WHEN we consider the overwhelming import of the Himalayan range to the people inhabiting the plains of Northern India, it is not surprising that the Hindus should, from time immemorial, have looked upon the snow-capped peaks as the Abode of the Gods and have deified the rivers which take their rise among them. The slopes of the Himalayas and the banks of the rivers along their upper courses were dotted in past ages with hermitages, monasteries, and colleges, which were the spring-heads of Indian civilisation and spirituality. A few of these still exist, while the shrines that are visited by multitudes of pious pilgrims are very numerous and of a sanctity unsurpassed. The most famous are Mount Kailas, Lake Manasa Sarovara, Kedar Nath, Badri Narayan, Hrishikesh, Hardwar, and Amarnath. The last-named (in Kashmir) was visited by Sister Nivedita in company with the Swami Vivekananda, and is the subject of a chapter in The Web of Indian Life. The pilgrimage here described is that to the group of sacred places situated in the Kumaon division of the United Provinces.
Hardwar is one of the seven holy places spoken of in the Puranas as especially leading to Moksha, salvation. The town stands on the right bank of the Ganges, close by the gorge through which the sacred river debouches on to the plains. It is the scene, every twelfth year, of a vast
assemblage of pilgrims, on the occasion of the Kumbh Mela.
Hrishikesh is distinguished among holy places by reason of the fact that it has preserved intact its character as a hermitage and place of learning. Hindu ascetics still live there in thatched huts, sleeping on grass-mats, content with the barest necessities obtained by begging, speaking little or not at all, making spiritual culture and the pursuit of divine knowledge their sole concern.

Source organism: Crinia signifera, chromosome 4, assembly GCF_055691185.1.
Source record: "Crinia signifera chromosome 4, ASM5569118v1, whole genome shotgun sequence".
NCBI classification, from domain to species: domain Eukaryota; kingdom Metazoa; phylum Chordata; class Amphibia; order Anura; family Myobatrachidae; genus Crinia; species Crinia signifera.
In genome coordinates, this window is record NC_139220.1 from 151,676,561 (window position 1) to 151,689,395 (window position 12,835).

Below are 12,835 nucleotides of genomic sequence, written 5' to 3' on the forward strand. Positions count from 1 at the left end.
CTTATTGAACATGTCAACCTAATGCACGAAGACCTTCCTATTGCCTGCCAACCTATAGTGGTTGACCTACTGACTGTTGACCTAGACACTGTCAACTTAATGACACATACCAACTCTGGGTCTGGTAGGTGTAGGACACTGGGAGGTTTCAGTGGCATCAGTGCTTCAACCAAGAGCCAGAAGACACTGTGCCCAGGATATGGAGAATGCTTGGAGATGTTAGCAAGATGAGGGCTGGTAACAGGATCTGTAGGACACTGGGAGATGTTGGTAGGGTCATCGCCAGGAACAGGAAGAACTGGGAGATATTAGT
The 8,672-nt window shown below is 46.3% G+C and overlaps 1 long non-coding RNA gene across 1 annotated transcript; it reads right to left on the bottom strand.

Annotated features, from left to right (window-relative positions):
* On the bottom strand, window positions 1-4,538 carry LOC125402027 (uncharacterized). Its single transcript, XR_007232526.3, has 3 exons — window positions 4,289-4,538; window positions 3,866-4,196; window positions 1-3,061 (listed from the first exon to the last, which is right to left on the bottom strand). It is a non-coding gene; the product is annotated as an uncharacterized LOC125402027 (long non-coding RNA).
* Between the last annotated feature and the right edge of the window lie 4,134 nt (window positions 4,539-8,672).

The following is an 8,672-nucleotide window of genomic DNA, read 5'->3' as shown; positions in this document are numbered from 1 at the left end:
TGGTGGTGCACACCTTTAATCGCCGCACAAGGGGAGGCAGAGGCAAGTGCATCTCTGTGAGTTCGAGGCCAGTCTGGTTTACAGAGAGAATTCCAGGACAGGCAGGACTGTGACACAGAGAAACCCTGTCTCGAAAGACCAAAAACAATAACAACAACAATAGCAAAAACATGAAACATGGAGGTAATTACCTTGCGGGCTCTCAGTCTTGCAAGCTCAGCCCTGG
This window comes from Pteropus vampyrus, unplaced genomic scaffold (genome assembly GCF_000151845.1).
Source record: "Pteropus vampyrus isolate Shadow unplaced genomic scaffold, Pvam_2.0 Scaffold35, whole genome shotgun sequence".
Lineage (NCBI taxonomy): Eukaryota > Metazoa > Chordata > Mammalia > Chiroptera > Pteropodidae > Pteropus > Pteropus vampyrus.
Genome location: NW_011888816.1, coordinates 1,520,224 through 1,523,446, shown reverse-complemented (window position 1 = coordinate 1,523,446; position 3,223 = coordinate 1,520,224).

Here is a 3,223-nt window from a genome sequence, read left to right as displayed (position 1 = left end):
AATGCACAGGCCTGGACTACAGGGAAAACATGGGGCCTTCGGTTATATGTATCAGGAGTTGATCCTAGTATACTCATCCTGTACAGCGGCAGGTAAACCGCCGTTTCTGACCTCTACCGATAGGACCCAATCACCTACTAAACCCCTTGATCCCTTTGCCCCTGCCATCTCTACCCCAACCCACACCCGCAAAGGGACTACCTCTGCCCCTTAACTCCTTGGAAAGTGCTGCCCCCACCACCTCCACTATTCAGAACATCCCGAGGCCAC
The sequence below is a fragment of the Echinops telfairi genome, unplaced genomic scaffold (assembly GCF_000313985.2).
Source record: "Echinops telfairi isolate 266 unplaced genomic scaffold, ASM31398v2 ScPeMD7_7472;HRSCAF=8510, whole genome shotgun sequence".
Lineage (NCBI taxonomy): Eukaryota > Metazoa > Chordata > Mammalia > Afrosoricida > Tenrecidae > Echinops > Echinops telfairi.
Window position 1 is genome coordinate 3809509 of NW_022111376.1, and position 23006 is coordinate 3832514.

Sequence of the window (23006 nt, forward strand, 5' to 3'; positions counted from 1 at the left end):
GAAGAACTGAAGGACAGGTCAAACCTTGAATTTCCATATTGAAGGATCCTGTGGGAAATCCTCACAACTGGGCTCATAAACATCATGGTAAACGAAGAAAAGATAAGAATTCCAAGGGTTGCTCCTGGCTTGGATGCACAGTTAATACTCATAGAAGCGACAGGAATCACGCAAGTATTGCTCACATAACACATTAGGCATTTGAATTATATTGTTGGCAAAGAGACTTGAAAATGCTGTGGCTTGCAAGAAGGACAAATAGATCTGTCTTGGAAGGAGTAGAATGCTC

Srinagar, a principal town of the Garhwal district, is of course to be distinguished from the city of the same name in Kashmir. It stands on the left bank of the Alaknanda, the head stream of the Ganges, and owes its importance to its position on the pilgrim route. The old town was washed away in 1894, by a flood caused through the bursting of the Gohnā Lake.
Kedar Nath, immediately below the snow-peak of Mahāpanth, at an elevation of 11,753 feet, marks the spot where Shiva, in his flight from the Pandavas, assumed the form of a buffalo and dived into the earth, leaving his hind-quarters on the surface. Four miles from the temple, on the way to the Mahāpanth peak, is the precipice known as the Bhairab Jhāmp, whence sometimes the devotee, in the ecstasy of attainment, would fling himself down.
The shrine of Badri Narayan is below the peak of Badrinath (23,210 feet). It stands on a shoulder of the mountain, at an elevation of 10,400 feet, on the road from Srinagar to the Mana Pass. Tradition points to Sankaracharya as the founder of the original temple.